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The Division of Nephrology and Hypertension is committed to the research, treatment and prevention of kidney diseases, including acute and chronic renal failure, complications of chronic dialysis treatment, hypertension, and kidney stones and cystic disease.

Led by Sharon Moe, MD, the Division of Nephrology and Hypertension is one of the largest such Divisions in the U.S. It holds a diverse group of 47 faculty, including clinicians, physician scientists, and PhD faculty. We provide clinical care at six major hospitals, see nearly 10,000 patients in clinics per year, and have over 600 dialysis patients at 17 different units, specializing in home therapies. Our kidney transplant program performs over 200 transplants per year, specializing in highly sensitized patients. The Division has more than $9 million in extramural research, with a diverse portfolio of NIH-funded laboratory and clinical research, Veterans Affairs funding, industry/foundation funded trials and investigator-initiated support. We have a strong fellowship program with five trainees per year, and support trainee research through NIH funded T32 grant. Faculty are active leaders in the American Society of Nephrology, National Kidney Foundation and Renal Physicians Association.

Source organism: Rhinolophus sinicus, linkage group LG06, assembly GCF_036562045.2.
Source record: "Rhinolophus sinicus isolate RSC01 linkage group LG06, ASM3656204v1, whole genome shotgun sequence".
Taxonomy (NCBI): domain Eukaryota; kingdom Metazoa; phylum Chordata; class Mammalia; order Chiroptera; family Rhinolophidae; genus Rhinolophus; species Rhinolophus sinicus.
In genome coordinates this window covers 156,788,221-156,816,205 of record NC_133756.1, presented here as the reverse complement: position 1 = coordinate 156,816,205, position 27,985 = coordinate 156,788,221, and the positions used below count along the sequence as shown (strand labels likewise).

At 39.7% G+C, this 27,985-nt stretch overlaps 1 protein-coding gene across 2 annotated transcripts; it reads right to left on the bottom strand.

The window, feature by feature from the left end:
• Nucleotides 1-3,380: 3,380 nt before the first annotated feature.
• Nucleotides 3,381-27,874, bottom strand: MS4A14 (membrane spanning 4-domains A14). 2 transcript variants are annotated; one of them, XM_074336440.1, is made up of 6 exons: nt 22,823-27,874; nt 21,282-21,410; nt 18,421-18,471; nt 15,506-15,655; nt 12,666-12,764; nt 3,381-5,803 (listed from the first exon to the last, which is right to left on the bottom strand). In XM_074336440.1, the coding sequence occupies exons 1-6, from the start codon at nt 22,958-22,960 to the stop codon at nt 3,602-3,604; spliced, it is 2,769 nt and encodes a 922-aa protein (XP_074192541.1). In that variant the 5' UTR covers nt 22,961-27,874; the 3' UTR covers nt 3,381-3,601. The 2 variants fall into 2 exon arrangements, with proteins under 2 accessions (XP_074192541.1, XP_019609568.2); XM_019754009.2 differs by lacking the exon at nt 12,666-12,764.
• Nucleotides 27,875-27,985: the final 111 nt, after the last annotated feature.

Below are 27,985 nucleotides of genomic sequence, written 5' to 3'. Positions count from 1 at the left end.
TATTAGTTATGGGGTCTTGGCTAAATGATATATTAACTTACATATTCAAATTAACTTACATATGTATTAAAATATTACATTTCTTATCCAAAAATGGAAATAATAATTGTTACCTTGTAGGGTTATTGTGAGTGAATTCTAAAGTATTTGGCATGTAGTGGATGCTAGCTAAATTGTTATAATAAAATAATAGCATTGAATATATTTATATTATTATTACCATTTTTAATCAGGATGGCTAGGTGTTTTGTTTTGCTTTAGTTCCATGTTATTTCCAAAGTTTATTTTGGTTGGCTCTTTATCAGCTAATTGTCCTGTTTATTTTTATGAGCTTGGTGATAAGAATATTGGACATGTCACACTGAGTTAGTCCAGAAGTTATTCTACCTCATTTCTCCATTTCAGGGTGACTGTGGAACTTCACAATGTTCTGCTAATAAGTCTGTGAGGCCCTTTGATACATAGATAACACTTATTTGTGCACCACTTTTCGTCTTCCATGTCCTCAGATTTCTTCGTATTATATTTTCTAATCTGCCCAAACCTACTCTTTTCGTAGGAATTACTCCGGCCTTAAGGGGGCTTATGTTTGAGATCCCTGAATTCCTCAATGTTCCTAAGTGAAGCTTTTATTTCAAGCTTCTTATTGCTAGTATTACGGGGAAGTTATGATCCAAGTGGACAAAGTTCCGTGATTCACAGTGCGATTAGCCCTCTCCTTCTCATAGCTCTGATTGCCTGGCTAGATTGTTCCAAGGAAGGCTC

This video from WebsEdge/Health features Indiana University School of  Medicine Division of Nephrology and Hypertension research activities.

33 nephrologists
8 PhD investigators
700 dialysis patients annually


Scientists and clinician-investigators in this division perform a broad range of research--from basic molecular and cellular biology to translational and clinical research.
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Clinical Care

Faculty physicians work as part of a multidisciplinary team to ensure each patient is provided with outstanding care and receive the therapy that is best suited to meet the individual’s needs and lifestyle.

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The Nephrology team offers two fellowship programs: a categorical fellowship in nephrology and a Transplant Nephrology Fellowship.
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Home to the Largest Transplant Program in Indiana

Indiana University School of Medicine is home to the largest transplant program in Indiana, with more than 200 kidneys transplanted each year. The Division of Nephrology survival rates for kidney transplants—and overall—exceed the national average, and ongoing laboratory investigations are exploring the mechanisms and treatments of acute kidney injury, polycystic kidney disease and diabetic nephropathy. This team of specialists are also investigating how tubular dysfunction leads to long-term fibrosis and kidney failure.